Live for lipids
By Daniel Rocha
Lipids include triglycerides, phospholipids, and sterols such as cholesterol. Lipids dissolve in solvents like alcohol and acetone, but they are not soluble in water. The body uses fats and other lipids to provide and store energy, form and maintain cell membrane, production of hormones, insulation for the body, cushion for the body, and aids in absorbing fat-soluble vitamins. The human body requires a certain amount of lipids.
Fatty acids can be broken down into saturated and unsaturated fatty acids. Unsaturated fatty acids can be broken down into mono and polyunsaturated fatty acids. Omega 3 and 6 fatty acids can not be produced by the body and therefore must be supplied by one's diet. Trans fatty acid molecules that are found in foods result from the hydrogenation process.
Cholesterol is a component of cell membranes and participates in hormones like estrogen and testosterone. Cholesterol includes low-density lipoproteins (LDL), bad cholesterol, and high-density lipoproteins (HDL), or good cholesterol. LDL is “bad” because it accumulates on the walls of arteries and blocks blood flow. HDL is “good” because it removes LDL, keeping it from building up in the arteries.
Triglycerides contain a mixture of unsaturated and saturated fatty acids. Triglycerides include three fatty acids attached to a glycerol backbone. Triglycerides travel through the circulatory system, where they are either utilized immediately or are stored in adipose tissue. Triglycerides can serve as a storage medium because of their hydrophobicity, allowing them to be stored as droplets without contact with water molecules. The body may contain several months of fuel stored in the form of triglycerides. Physiological conditions dictate the need to use the triglycerides. Hormones or a neurotransmitter signal their release in response to exercise, stress, or fasting. Lipase breaks down the triglyceride molecule into a glycerol molecule and three fatty acids. These breakdown products are transported within the circulatory system to the tissues that need energy.
Phospholipds have both hydrophilic and hydrophobic regions which make them partially soluble in water and can serve as an emulsifier. Phospholipids are a structural component for cell membranes and nerve cells. Cholesterol is used by cells to make bile and vitamin D, and found only in animal foods.
Triglycerides and phospholipids digest primarily in the duodenum. Bile emulsifiers, fat molecules, and pancreatic lipase remove two fatty acids from triglycerides. Cholesterol is packaged in micelles along with monoglycerides, fatty acids, and phospholipids. Chylomicrons form within the small intestine and are coated with protein and enter the lymphatic system and then the bloodstream. The liver uses lipids from chylomicrons to make other lipoproteins.
Dietary cholesterol is found in animal food sources such as meat, poultry, seafood, and dairy products. Cholesterol does not dissolve in the blood. Instead, it is transported to and from the cells by lipoproteins present in blood plasma. Some lipid disorders are inherited, but poor dietary habits such as high fat and high sugar diets can lead to high LDL and high triglycerides.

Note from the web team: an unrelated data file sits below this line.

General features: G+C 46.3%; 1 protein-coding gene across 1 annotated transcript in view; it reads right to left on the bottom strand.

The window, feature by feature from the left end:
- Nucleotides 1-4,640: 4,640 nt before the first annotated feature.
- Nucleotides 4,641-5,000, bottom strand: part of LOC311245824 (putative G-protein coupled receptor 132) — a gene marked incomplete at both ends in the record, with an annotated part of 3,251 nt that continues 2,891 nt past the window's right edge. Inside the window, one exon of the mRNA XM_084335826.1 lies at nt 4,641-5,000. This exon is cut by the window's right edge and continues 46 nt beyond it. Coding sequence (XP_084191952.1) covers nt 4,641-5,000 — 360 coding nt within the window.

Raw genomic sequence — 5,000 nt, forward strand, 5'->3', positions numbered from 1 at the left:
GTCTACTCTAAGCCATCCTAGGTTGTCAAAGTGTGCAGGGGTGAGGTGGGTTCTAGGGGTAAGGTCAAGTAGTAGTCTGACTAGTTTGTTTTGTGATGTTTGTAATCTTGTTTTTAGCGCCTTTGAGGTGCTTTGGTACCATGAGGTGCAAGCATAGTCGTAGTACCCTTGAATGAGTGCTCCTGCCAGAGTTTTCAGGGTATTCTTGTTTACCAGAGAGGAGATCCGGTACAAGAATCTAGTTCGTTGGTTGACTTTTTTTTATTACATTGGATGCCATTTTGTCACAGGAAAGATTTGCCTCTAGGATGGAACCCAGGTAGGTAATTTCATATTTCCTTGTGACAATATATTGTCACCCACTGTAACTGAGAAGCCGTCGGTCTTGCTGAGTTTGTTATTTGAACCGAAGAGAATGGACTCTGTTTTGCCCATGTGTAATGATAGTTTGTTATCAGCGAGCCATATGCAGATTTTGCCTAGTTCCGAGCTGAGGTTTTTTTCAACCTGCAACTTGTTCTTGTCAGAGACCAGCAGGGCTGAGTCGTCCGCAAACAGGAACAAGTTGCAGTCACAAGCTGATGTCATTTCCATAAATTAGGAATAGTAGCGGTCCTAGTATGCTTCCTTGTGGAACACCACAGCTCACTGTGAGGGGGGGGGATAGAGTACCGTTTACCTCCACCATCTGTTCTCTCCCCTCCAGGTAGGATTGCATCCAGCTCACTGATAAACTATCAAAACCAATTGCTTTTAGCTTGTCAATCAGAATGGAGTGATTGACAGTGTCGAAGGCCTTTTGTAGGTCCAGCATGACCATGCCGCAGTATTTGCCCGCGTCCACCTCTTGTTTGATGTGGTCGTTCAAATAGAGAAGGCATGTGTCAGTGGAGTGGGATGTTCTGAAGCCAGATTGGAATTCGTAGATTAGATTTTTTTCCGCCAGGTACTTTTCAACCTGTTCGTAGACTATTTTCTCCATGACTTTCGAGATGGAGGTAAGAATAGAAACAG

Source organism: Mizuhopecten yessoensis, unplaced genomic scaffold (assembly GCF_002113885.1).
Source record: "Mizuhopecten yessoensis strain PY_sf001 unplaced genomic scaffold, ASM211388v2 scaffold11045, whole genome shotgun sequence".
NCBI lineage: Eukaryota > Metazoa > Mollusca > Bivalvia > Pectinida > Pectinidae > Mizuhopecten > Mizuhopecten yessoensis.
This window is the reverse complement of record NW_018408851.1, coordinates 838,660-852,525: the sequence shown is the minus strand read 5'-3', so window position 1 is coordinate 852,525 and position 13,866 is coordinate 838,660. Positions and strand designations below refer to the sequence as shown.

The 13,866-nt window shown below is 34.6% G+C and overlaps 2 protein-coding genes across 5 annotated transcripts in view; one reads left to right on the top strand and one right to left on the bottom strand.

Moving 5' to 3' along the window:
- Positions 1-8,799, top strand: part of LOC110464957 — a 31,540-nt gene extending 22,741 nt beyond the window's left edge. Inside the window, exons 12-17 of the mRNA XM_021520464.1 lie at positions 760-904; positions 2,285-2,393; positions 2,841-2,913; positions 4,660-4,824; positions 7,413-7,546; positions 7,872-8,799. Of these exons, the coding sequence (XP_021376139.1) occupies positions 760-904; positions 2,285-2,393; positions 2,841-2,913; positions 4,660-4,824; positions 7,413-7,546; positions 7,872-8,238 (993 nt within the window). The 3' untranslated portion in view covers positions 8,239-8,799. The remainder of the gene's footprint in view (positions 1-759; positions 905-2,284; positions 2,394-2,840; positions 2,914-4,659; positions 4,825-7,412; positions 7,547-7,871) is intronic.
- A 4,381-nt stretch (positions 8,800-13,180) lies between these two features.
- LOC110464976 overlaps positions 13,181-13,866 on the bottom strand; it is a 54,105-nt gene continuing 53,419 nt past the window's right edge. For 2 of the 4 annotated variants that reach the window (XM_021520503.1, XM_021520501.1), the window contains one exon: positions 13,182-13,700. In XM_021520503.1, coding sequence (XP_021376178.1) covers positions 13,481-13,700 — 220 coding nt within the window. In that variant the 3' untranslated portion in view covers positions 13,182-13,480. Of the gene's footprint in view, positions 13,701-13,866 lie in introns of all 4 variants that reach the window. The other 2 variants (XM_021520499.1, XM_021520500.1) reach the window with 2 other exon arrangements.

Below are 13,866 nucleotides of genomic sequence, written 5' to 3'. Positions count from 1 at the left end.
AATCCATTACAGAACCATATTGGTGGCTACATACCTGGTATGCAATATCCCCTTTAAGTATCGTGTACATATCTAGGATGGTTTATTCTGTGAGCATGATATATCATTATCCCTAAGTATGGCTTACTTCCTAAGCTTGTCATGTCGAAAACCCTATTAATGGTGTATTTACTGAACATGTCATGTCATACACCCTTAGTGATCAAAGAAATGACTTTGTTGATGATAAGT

“Other risk factors for lipid disorders include:
A lack of regular physical activity, smoking, which lowers HDL (good) cholesterol in the blood, alcohol intake, which can raise HDL (good) cholesterol when used in moderation but can also increase triglyceride levels too much, being overweight and obesity, which can cause high cholesterol levels, certain other medical disorders, such as diabetes, liver disease, and kidney disease, and lastly the use of certain medications, such as some steroids, birth-control pills, and blood-pressure drugs” (Mertz 2018)
Blood lipid testing checks a patient's lipid values and assesses the risks associated with abnormally high or low lipid concentrations. Low levels of cholesterol indicate liver failure and inherited disorders of cholesterol production. Elevated blood cholesterol results in coronary artery disease (CAD). Low levels of triglyceride are a result of malnutrition or malabsorption. High levels reflect diabetes mellitus, hypothyroidism, pancreatitis, glycogen storage diseases, and estrogens.
Hyperlipidemia is a high level of lipids (fats) in the bloodstream. These lipids include cholesterol, cholesterol compounds, phospholipids, and triglycerides, all carried in the blood by lipoproteins.
A nutritionist or registered dietician may advise a patient with hyperlipidemia with dietary guidelines, including reducing saturated fat intake to 7% of the daily intake of calories. Reduce total fat intake to 25%–35% of the daily intake of calories, with 20–30 g a day of soluble fiber, and 2–3 g daily of plant sterols. Simply using a diet low in total fat, saturated fat, and cholesterol is recommended, along with avoiding alcohol intake and losing weight. (Laberge 2019)
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Laberge, M., PhD, & Blackwell, A. H., PhD. (2019). Hyperlipidemia. In D. S. Hiam (Ed.), The Gale Encyclopedia of Diets (3rd ed., Vol. 1, pp. 711-716). Gale. https://link.gale.com/apps/doc/CX2491000180/HWRC?u=lirn33148&sid=HWRC&xid=25760bae
Mertz, L. A., PhD. (2018). Lipid Disorders. In J. L. Longe (Ed.), The Gale Encyclopedia of Nursing and Allied Health (4th ed., Vol. 4, pp. 2070-2074). Gale. https://link.gale.com/apps/doc/CX3662600661/HWRC?u=lirn33148&sid=HWRC&xid=e331c670
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